New signage welcomes all to Taranaki Base Hospital
01 April 2014
Permanent signage is going up in the Project Maunga areas including rooms, wards, lobby, corridors and the main road-front entrances to the hospital.
Taranaki DHB Chief Executive Tony Foulkes said he was delighted with the new signage that was easy to follow and welcoming for all. “We included bi-lingual signage for Project Maunga in partnership with Te Whare Punanga Korero Trust.”
“There has been much discussion between the DHB, Te Whare Punanga Korero and Te Reo o Taranaki Trust which has provided translations and art concepts that reflect the tikanga / customs and traditions of Taranaki,” he said.
“The result is something we can all be proud of, a strong visual representation of the inclusion of kaupapa Maori into the hospital environment to make it more welcoming for whanau and for everyone coming to the hospital.”
Mitchell Ritai from Te Reo o Taranaki said the use of Taranaki dialect is important as a mechanism of self empowerment for communities. “We have tried to do this while adhering to the guiding principles of simple way finding and easy to understand signage.”
“The opportunity of increasing community awareness of the Taranaki dialect through hospital bilingual signage directly aligns with the Trusts aspirations,” he said.
In addition to the signage, ‘Te Kurarau’ is a motif developed by local artists BJ Hetet, Glenn Skipper and Rumatiki Timu, for the Taranaki DHB. Te Kurarau promotes the unity and sacredness of the Taranaki health community. Literally translated as “the many treasures” it:
- appears in sets of three whenu or strands which follow the form of the three raukura or albatross feathers, prominent in Taranaki
- is symbolic of the trinity of father, mother and child representing unity of whanau/family throughout generations
- incorporates the 3 waka which brought the iwi of Taranaki to Aotearoa-NZ, Tokomaru, Kurahaupo and Aotea
- signifies unification of people and cultures into a higher quality of life
- symbolises the three phrases evident in the “karanga”, the statement on the external signs to the Taranaki DHB campus which welcomes visitors to the site:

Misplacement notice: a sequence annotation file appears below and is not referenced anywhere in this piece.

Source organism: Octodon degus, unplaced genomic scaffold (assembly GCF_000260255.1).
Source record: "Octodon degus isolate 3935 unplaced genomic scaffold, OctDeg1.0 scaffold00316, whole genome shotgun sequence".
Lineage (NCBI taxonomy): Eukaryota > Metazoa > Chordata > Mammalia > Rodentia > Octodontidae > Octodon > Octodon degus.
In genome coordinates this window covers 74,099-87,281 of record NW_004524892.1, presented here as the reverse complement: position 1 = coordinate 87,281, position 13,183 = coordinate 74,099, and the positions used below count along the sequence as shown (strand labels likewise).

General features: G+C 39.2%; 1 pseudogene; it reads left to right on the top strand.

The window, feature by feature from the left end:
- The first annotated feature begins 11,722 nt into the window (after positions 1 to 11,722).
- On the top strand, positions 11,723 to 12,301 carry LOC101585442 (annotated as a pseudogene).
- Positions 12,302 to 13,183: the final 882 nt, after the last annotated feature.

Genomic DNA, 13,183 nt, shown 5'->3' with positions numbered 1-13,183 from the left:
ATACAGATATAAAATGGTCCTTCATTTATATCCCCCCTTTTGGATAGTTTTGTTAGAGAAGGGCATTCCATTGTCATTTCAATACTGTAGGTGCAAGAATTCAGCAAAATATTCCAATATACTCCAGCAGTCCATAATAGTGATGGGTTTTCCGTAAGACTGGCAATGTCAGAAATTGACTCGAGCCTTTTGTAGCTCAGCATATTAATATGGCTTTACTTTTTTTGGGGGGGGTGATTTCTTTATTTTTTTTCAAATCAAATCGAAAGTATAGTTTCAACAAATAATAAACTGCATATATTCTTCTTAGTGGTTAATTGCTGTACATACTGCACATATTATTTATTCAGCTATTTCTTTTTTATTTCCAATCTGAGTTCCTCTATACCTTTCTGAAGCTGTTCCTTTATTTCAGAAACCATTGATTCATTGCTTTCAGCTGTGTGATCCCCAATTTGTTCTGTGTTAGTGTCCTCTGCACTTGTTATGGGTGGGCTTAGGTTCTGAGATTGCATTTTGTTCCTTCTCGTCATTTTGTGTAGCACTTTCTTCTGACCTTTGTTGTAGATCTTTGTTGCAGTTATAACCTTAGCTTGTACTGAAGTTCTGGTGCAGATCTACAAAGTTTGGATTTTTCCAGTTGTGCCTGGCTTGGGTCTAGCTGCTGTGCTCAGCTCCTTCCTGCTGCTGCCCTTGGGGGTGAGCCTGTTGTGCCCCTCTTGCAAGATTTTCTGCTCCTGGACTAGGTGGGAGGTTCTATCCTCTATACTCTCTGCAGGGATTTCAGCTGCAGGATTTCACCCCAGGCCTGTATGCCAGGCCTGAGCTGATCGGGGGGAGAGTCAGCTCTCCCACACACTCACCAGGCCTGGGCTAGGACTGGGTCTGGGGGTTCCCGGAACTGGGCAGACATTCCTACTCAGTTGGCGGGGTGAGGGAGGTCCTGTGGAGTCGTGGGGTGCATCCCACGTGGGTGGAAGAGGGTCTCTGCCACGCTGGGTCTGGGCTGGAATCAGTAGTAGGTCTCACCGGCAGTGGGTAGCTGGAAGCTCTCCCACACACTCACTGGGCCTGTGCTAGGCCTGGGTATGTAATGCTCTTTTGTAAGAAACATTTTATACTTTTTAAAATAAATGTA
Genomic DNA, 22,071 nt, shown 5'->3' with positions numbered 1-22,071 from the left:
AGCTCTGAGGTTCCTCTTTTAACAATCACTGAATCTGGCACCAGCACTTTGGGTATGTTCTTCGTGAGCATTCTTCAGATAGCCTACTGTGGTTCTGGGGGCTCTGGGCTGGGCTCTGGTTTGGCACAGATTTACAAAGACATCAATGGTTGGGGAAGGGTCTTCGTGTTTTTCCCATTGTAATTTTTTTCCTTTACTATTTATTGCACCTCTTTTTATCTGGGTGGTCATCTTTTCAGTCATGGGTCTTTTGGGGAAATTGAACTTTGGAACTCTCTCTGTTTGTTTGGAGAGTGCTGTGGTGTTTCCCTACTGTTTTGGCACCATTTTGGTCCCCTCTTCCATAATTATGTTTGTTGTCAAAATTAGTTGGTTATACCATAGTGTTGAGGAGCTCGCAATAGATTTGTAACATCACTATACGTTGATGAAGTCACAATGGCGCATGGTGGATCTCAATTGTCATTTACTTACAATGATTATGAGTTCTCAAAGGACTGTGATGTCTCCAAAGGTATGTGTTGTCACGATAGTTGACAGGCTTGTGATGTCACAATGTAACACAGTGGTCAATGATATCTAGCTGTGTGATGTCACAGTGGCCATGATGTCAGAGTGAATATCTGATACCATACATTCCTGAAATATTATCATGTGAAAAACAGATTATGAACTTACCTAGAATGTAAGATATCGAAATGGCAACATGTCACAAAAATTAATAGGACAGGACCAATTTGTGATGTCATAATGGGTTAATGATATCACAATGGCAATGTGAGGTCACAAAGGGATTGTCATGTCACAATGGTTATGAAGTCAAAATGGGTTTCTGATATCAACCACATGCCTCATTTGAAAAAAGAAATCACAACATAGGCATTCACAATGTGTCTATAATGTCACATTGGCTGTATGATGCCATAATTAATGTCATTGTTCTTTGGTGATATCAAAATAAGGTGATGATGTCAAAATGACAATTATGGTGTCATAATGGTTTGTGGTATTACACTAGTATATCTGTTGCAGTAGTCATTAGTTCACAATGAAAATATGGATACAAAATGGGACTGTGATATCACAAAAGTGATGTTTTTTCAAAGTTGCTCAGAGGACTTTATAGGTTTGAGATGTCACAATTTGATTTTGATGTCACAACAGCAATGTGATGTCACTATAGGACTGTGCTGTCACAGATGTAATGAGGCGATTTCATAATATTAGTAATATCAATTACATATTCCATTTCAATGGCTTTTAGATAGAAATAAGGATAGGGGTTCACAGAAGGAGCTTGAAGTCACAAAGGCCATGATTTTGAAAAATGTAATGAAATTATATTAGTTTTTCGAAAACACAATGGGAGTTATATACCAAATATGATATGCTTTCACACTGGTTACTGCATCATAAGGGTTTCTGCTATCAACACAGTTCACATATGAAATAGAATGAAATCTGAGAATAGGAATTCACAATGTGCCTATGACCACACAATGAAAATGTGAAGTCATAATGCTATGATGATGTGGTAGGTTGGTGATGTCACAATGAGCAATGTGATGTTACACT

Te Kurarau and the karanga together, reflect the cultural theme that will carry through all the Taranaki DHB facilities.
The story of the external signage:
The four major external street signs have Maori names instead of translations. Three of the signs are named after the three ‘waka’ or canoes that landed in Taranaki and from which Taranaki iwi descend, and the fourth sign is named after a prominent ancestor “Rua Taranaki”.
Tokomaru David St entrance
Aotea Tukapa St entrance
Kurahaupo Lyn St entrance
Rua Taranaki Lorna St entrance
The signs have a statement of welcome at the top which reads
“Piki tu, piki kaha, piki ora, ko Pipiko tenei”.
“Piki” means to ascend, and in this context means “Piki tu” to arise and be upstanding, “piki kaha” arise and be strong, “piki ora” arise and be well, “Ko Pipiko tenei” at this place called Pipiko, the name given to the new hospital by respected Taranaki kaumatua Huirangi Waikerepuru at the time of its blessing in August last year.
The statement is done in the form of a “karanga”, or a chant of welcome similar to the chants performed by women as they call visitors onto the Marae. While its purpose is to ensure all visitors are made welcome, the phrase reaffirms the name given to this locality during the blessing; the name ‘Pipiko’ portrays the celebration of life.
“As well as this, we have included ‘Taranaki like no other’ in the signs to reflect that the facility and services are for the whole province,” said Mr Foulkes.
“The idea of encompassing this in our external signage is to focus and celebrate our local pride, and recognise Taranaki as a great place to live, work, learn and play,” he said.
For further information please call
Ph 021 367 789
Last updated: Friday, April 4, 2014